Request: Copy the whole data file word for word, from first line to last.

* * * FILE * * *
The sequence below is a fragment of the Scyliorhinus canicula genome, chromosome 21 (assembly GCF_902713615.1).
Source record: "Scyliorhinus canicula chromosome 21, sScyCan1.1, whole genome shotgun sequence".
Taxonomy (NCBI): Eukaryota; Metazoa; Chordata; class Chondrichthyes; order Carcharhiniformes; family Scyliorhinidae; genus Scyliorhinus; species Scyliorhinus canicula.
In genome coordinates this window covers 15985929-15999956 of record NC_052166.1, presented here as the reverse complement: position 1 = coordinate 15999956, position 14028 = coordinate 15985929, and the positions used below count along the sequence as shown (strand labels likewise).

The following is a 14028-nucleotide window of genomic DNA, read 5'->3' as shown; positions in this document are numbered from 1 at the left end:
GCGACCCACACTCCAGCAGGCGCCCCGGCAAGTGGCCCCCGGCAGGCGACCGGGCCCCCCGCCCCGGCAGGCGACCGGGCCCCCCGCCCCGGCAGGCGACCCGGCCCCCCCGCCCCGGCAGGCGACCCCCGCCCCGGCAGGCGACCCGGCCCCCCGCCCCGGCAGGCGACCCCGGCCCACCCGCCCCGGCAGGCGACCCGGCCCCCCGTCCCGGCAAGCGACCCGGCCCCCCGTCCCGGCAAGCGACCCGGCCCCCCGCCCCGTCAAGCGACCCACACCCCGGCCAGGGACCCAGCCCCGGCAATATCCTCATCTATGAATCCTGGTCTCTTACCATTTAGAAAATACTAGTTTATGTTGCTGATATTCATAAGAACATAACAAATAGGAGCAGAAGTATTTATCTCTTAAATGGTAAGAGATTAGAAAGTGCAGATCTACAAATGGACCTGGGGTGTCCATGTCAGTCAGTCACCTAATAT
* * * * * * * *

The sequence below is a fragment of the Scyliorhinus canicula genome, chromosome 21 (assembly GCF_902713615.1).
Source record: "Scyliorhinus canicula chromosome 21, sScyCan1.1, whole genome shotgun sequence".
Taxonomy (NCBI): Eukaryota; Metazoa; Chordata; class Chondrichthyes; order Carcharhiniformes; family Scyliorhinidae; genus Scyliorhinus; species Scyliorhinus canicula.
In genome coordinates this window covers 15985929-15999956 of record NC_052166.1, presented here as the reverse complement: position 1 = coordinate 15999956, position 14028 = coordinate 15985929, and the positions used below count along the sequence as shown (strand labels likewise).

The following is a 14028-nucleotide window of genomic DNA, read 5'->3' as shown; positions in this document are numbered from 1 at the left end:
GCGACCCACACTCCAGCAGGCGCCCCGGCAAGTGGCCCCCGGCAGGCGACCGGGCCCCCCGCCCCGGCAGGCGACCGGGCCCCCCGCCCCGGCAGGCGACCCGGCCCCCCCGCCCCGGCAGGCGACCCCCGCCCCGGCAGGCGACCCGGCCCCCCGCCCCGGCAGGCGACCCCGGCCCACCCGCCCCGGCAGGCGACCCGGCCCCCCGTCCCGGCAAGCGACCCGGCCCCCCGTCCCGGCAAGCGACCCGGCCCCCCGCCCCGTCAAGCGACCCACACCCCGGCCAGGGACCCAGCCCCGGCAATATCCTCATCTATGAATCCTGGTCTCTTACCATTTAGAAAATACTAGTTTATGTTGCTGATATTCATAAGAACATAACAAATAGGAGCAGAAGTATTTATCTCTTAAATGGTAAGAGATTAGAAAGTGCAGATCTACAAATGGACCTGGGGTGTCCATGTCAGTCAGTCACCTAATAT